USD's first architecture major Milou Teeling '11 has been accepted to a fully funded, prestigious and highly selective master's in architecture program at Princeton University. Her classmate, Jordan Anderson '11, whose major was in art history, public art and architectural culture has been accepted to a prominent program at Columbia University.
"Both Jordan and Milou came to USD in Fall 2007 and were placed in my freshman preceptorial 'Introduction to Modern Architecture.' I cannot tell you how proud I was when they chose to pursue graduate professional careers in architecture," said Can Bilsel, PhD, Director of the Architecture Program and Chair of the Department of Art, Architecture + Art History.
The architecture major was introduced at USD in the spring of 2010, after nearly eight years in development. According to the program's website, "Its primary goal is to introduce students to architecture as a cultural practice that structures both the physical and social environment. In addition to core courses in architectural history, analysis and design, architecture majors will be introduced to a wide range of disciplines and creative studio practices that contribute to an architect's breadth of knowledge and problem-solving skills." Teeling was the first student to declare the new major, and she will be the first USD student to graduate with a BA in architecture.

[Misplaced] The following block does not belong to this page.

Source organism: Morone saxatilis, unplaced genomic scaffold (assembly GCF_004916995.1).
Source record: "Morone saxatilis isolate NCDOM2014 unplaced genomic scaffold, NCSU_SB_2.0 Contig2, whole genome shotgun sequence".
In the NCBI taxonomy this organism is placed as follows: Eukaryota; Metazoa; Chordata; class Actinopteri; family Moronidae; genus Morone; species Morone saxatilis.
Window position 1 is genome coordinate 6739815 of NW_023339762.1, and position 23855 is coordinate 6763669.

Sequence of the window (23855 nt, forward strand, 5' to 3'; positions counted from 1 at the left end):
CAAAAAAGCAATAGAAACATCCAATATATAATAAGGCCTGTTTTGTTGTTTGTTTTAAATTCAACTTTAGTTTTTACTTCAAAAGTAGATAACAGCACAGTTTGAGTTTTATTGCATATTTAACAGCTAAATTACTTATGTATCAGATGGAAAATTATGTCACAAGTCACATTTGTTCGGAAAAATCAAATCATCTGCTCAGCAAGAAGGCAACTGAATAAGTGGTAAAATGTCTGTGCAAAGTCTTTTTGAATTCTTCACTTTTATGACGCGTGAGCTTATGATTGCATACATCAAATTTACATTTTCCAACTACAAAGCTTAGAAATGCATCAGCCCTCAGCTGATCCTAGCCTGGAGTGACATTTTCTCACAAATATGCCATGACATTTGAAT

"Now, the program is growing exponentially. I'm the first, then we have eight graduating next year and 17 the year after that. I think we have 38 declared majors."
Both women praised USD for its dedication to liberal arts. Architecture, they said, is a highly multidisciplinary field, and a broad core curriculum was a great help to the two of them as they explored the many possibilities of a career in architecture.
"I honestly have to say that religion and philosophy classes forced me to think outside my field," Teeling said. "I learned the most in those classes, in terms of critical thinking skills, and that way of thinking was then applied in other classes."
One experience that stood out for Teeling and Anderson, was their Study Abroad trip to Istanbul, Turkey led by Bilsel and Juliana Maxim, PhD. The experience abroad gave them the chance to encounter architecture in a new environment, and to experience a different culture in a unique way, while completing coursework.
"We helped complete background research on other undergraduate architecture programs in order for the chair, Can Bilsel, to design the curriculum for the new major."
"Through a survey of drawings, sketches and photographs we engaged with the city in a way that a regular tourist never would," Teeling said. "The program contributed to my education not only from an architectural perspective, but even more so via the experience of all the aspects of the Turkish culture"
"Immersing myself in the architecture and history of the city along with its culture expanded my ambitions for future study abroad opportunities," Anderson said.
Student art created during the trip to Istanbul was displayed in an exhibit on campus. Here you can view the video: Istanbul Travel Stories.